The Florida legislature could perhaps defend its intervention--against the claims of both partisanship and usurpation of a customary right of voters--if it were seen as merely trying to bring the process to a close by quickly and simply ratifying the clear will of the people. The problem, however, is that appointing a full slate of Bush electors just cannot be viewed as ratifying any clear choice of the voters.

There simply is no clear choice of Florida voters in this election. As should now be apparent to everyone, the winner in Florida depends, in significant part, upon how lenient or restrictive one is in counting ballots that cannot be counted by machine. A lenient standard probably gives the state to Gore, a restrictive one probably gives it to Bush. This reality has been clear to both campaigns for weeks now--hence the Republican assault on the very notion of manual counts and the Democratic drumbeat to "count every vote."

Given the reality that the selection of a counting standard is determinative, it has now become very difficult, if not impossible, for anyone to set a neutral standard for counting those votes. In essence, because Florida law previously established no clear counting standard and because it is all but impossible to legitimately establish one now, the Florida vote-counting system necessarily manifests a significant margin of error within which a winner simply cannot be determined to the reasonable satisfaction of both sides. Ironically, the blame for that lies squarely with the Florida legislature itself, for although the problem is part technological, it is also part legal in that Florida--unlike Texas--utterly failed before the vote to adopt a clear rule to address the technological limitations of the counting machines.

The race between Bush and Gore in Florida has unfortunately fallen into the margin of error and is, for all intents and purposes, legitimately indeterminable. If the Florida legislature wanted to intervene to end the litigation and resolve the race by ratifying the will of the voters, it cannot now legitimately do so by picking a counting standard and declaring either candidate the winner. Because Florida had not previously specified the rules for counting machine-uncountable votes in an election this close, the result is now a techno-legal tie.

Although there remains merit to the idea of a political settlement, a truly legitimate settlement would be one in which the legislature ratifies the will of the people--to the extent that will is fairly ascertainable. Given the indeterminacy in this election, however, the only legitimate option for the Florida legislature now is to somehow ratify the techno-legal tie. The state lacks sufficient information about the will of the people to award either candidate a clear victory. There simply is no ascertainable winner to take all.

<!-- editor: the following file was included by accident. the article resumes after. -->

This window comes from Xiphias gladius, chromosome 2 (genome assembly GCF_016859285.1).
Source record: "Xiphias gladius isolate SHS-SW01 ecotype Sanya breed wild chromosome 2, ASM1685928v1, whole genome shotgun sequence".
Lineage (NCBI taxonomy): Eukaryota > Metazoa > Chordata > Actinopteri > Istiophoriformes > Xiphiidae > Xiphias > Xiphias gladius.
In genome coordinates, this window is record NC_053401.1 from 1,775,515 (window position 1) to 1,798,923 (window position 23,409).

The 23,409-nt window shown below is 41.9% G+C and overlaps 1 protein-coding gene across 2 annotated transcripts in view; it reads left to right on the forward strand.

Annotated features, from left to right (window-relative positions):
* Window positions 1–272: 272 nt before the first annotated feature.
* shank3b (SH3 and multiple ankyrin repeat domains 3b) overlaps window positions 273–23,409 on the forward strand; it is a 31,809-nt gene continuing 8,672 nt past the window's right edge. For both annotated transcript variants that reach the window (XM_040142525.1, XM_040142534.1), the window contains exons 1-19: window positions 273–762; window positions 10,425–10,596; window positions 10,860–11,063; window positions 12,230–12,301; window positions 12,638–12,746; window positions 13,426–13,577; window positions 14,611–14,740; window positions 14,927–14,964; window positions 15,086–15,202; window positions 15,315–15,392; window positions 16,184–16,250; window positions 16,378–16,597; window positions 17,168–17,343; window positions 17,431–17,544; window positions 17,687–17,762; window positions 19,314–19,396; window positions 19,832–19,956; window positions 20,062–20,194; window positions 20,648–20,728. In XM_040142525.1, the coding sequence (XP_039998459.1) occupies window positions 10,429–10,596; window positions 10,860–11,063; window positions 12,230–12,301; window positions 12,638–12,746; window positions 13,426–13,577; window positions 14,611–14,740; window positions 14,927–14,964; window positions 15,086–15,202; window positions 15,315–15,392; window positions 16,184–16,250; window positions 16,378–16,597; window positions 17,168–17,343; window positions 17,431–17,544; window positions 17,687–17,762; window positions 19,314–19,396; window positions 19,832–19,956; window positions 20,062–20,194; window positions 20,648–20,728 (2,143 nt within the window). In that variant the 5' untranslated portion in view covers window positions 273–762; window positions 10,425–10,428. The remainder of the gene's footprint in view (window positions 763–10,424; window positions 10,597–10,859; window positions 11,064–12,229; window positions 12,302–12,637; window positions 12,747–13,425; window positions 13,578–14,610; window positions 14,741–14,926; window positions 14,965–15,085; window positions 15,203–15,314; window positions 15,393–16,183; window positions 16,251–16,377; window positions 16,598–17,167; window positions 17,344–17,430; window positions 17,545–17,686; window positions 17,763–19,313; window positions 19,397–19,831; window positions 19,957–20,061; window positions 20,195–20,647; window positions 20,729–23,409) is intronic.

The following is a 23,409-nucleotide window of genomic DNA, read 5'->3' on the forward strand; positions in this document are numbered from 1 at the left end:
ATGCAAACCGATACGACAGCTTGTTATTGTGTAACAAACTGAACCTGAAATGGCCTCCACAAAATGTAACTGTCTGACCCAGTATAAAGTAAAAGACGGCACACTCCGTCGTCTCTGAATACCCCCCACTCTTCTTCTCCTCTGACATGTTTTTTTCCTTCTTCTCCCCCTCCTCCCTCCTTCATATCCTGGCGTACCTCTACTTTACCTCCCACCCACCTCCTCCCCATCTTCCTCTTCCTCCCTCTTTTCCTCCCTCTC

But surely the Florida legislature could not be attacked for "stealing" the election or usurping the will of the people if it threw up the state's hands and split the state's 25 electoral votes between Bush and Gore. After all, nothing in the Constitution or federal law requires that Florida痴 25 electoral votes be awarded on a winner-take-all basis. Two states, Maine and Nebraska, use a different rule as part of their regular process for appointing electors, and in 1960 Alabama split its electoral votes almost evenly between two presidential candidates. If the Florida legislature awarded, say, 13 electoral votes to Bush and 12 to Gore, it could not be attacked as partisan and could fairly claim the voter-protection mantle that it is only disingenuously taking up today.

Of course, such a Solomonic solution would make Gore the next president by a likely electoral vote count of 279 to 259. But that result is perfectly justifiable. Gore would win with almost any split of Florida's votes because Bush otherwise trails Gore by a sufficiently large margin that he must have virtually every one of Florida's electoral votes in order to pull off his centurian upset of winning the electoral college while losing the national popular vote. Political legitimacy would hardly decry avoidance of that potential anomaly.

In the end, intervention by the Florida legislature could go down in history as an honorable act of great statesmanship, or it could be remembered as a disastrous act of lowly partisanship. Sadly for the country, the Florida legislature appears poised to embrace the latter.

December 1, 2000

Stephen Clark is an Assistant Professor of Law at Albany Law School. He welcomes comments at JURIST@law.pitt.edu